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I would like to build a little embeddable widget for webpages that will access an API the serves up XML or JSON (I can choose between those two formats). What I'd like to do is have the user just select a block of code and paste it into the website, much like the Twitter Widgets

Due to cross-domain security issues I can't just do an ajax call to load those external data sets, so am I down to just using an iFrame? I'd prefer something with a bit more flexibility in the output so that users could change it via CSS.

Is there anything that can be done other than opening the cross-domain privileges on the host site?

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2 Answers 2

up vote 2 down vote accepted

Read about jsonp.

Generally, an oversimplified implementation, just to explain how it works would be:

on the client:

  var s = document.createElement("script");
  s.src = ""

  function mySpecialCallback(data){
      //do stuff with data that server returned 


on the server, for example in aspx

  <%=Request["r"]%>({name: "Don-Joy", age: 34 } );

or in Php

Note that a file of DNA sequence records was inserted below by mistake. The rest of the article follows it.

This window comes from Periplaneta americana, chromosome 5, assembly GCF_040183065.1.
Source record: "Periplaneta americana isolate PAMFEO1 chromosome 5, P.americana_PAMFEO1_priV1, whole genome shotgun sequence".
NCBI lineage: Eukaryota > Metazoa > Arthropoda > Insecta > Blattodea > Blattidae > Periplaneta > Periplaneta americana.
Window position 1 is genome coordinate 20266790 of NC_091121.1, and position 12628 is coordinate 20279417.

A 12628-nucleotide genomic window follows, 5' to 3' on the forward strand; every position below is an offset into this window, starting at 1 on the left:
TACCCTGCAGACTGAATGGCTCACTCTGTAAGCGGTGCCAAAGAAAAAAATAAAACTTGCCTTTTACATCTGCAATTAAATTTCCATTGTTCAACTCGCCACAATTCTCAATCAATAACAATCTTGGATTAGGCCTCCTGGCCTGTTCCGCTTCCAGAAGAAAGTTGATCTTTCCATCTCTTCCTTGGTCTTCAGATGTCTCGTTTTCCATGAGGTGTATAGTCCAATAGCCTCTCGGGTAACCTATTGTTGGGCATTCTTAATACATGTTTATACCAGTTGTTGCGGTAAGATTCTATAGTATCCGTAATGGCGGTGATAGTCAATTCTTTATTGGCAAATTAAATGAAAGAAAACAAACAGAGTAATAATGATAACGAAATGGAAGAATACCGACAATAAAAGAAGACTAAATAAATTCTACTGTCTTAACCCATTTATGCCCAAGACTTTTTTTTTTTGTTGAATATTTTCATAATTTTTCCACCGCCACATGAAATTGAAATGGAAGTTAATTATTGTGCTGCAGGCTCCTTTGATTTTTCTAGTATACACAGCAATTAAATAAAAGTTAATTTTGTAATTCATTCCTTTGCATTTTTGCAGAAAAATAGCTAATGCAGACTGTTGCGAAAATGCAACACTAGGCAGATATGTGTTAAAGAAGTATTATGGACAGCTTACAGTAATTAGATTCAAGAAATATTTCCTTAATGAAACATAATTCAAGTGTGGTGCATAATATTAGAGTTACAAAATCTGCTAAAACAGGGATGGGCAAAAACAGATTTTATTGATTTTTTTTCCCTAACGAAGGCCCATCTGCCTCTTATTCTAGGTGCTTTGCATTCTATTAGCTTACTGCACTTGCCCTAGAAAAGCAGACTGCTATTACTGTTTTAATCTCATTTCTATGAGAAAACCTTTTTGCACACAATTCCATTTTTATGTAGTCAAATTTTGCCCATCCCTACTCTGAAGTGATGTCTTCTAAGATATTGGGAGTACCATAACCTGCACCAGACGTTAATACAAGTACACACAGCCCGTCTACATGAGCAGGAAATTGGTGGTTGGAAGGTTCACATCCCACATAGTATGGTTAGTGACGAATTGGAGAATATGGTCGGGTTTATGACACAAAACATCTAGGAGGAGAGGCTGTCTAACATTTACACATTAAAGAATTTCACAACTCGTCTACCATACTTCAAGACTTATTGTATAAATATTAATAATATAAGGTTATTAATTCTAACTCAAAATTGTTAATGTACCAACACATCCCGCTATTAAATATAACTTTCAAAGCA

<?php $_GET['r']?>({name: "Don-Joy", age: 34 } );

The limitations:

1 - no post. only GET. data sent to the server is limited to what fits in a URL

2 - the response of the server is not pure JSON - it has to be wrapped in a callback function, that the client gives the server it's name - in this example - using the r query-string parameter.

Have Fun

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3 - (I mean - another limit) - All server responses - including errors - must be legal JavaScript, because they are contained in a <script> tag. (mind that the standard error page is HTML, and not JavaScript - what will result in JavaScript error). – Radagast the Brown Mar 11 '11 at 20:31

JSONP is your friend. Just send back the data in a dynamically added linked script.

First, Data request is sent by the client to your server via something like:

var script = document.body.appendChild(document.createElement("script"));
script.type = "text/javascript";
script.src = "http://yourserver/yourhandler?parameters=values";

Then, request the data server-side on your machine. Return the response as JavaScript. Something like:

DataResponse({ /* data here */ });

That script is loaded into the script element created earlier. DataResponse() is called on the requesting client.

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